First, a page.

I Dare Say – For another kind of change (10-25-44)

The Pittsburgh Press (October 25, 1944)



For another kind of change

By Florence Fisher Parry

Surely none of us really took any satisfaction in the ordeal to which the President of the United States felt impelled to subject himself in the interest of his followers.

I refer, of course, to the President’s exposing himself to the bad weather which prevailed in New York on the day of his campaign tour of Manhattan, Queens and the Bronx. Unprotected from the rain and wind, our President for four hours endured exposure which easily could have exacted a serious penalty. Surely no one, friend or enemy, would ask our President to do this.

This is a bitter campaign, as campaigns usually have been before; perhaps a little more bitter than others because our feelings are abnormally near the surface.

But however personal has been the attack upon both candidates, only the contemptible and base have played up their physical attributes. Honest concern for our President’s health, which I do believe lies at the heart of any fair American, has been turned into a campaign implement to use against him.

For us to employ this concern contemptibly is shameful; and it seems to me unfortunate that our President would take chances with his health by feeling it necessary to go out on a miserable day and give a demonstration of robustness.

It is natural for us all to believe we possess more resistance than we do. It seems to me that there should be those close to him who could restrain our President from taking such chances.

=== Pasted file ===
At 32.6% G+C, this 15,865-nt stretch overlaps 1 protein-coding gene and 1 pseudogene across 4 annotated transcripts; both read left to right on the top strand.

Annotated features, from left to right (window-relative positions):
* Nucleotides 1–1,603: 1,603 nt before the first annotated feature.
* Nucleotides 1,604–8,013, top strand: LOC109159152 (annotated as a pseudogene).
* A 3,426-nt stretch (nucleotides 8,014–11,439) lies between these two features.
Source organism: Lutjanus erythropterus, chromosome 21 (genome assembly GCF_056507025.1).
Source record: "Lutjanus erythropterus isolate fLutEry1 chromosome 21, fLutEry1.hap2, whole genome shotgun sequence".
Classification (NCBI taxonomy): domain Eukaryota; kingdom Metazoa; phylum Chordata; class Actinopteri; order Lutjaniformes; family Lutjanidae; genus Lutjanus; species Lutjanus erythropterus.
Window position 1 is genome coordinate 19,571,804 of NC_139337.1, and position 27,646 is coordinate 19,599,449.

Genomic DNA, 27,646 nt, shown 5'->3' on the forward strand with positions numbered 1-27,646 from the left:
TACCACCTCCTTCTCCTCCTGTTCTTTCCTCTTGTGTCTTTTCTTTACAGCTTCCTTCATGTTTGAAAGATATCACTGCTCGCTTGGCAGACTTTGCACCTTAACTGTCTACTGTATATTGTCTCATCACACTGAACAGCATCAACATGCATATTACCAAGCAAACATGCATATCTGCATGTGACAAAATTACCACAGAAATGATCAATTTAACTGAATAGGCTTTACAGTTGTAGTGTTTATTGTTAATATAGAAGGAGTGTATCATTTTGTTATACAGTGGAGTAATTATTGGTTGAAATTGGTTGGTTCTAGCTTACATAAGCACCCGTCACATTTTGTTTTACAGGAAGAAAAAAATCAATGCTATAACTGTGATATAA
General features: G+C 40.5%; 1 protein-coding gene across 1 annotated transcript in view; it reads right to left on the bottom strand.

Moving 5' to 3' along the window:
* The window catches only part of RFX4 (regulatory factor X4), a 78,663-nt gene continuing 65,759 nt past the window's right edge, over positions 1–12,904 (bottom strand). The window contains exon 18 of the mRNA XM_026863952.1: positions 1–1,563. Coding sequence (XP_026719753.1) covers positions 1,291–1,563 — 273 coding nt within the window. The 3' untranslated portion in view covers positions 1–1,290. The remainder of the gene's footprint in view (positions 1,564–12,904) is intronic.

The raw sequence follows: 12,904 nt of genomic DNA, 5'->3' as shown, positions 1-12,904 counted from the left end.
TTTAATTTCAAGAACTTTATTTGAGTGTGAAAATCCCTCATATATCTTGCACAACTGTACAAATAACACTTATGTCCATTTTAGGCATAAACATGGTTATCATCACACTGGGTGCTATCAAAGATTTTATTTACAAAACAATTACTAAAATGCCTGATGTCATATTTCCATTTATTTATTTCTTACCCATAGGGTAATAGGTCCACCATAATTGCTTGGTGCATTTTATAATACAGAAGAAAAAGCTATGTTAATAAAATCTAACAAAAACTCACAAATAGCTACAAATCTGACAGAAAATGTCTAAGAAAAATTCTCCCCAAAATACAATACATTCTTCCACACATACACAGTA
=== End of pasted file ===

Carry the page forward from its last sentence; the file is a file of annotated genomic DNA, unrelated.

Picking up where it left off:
Circus clowns

By the same token, it seems to me to be a sad commentary on our own intelligence to exact such public exhibitions of a younger and more vigorous candidate as well. When Mr. Dewey was in Pittsburgh, he rode bareheaded and in a light thin overcoat, through the streets of Pittsburgh on a raw and threatening day.

When he was in California, he had to appear without a topcoat at all, never mind how unseasonable the concession to California’s touchy native sons. It would have been, we are told, unthinkable for him to have insulted the California populace by wearing an overcoat, no matter how severely the need was indicated!

How long do our public figures have to put up with such circus performances? They are intelligent men and know all too well the folly and the danger of such recourse! Indeed, the more campaigns I live through, the more ashamed I become of the measures which we accept as a necessary part of electioneering.

And when they are reduced to the necessity of exposing themselves to illness in order to satisfy the public, it seems to me it is time to call a halt. Anyone who experienced any satisfaction in seeing the President rain-drenched and cold, ride for four hours through a soaky-cold rain, is a sadist and it is to our shame that such sadism is permitted.

Shame on us

Do you think for a minute that such ordeals do not exact their penalties? Anyone listening to the President in the first five minutes of his address Saturday night could not fail to detect in his voice the natural, overwhelming fatigue that he must have been suffering after such an ordeal. That he was able to rally and swing into his old waggish technique shows what kind of strength still resides in him.

But if he is elected, he will need every atom of that strength for far more important things than fighting the elements on cold and rainy days. And if the Republican candidate wins, young and vigorous though he may be, it will take all his vitality, too, to rise to the grave challenge of the Presidency.

Let us have less of this carnival spirit, this gladiator circus! If each one of us resolves to fight, with all the withering rebuke we can command, every nasty personal allusion that we hear about both candidates, we will go far in cleaning up the dirty innuendo of this campaign.

We are electing a President for these United States. Shall we then thus cheapen and disgrace this highest of offices?

Shame on us!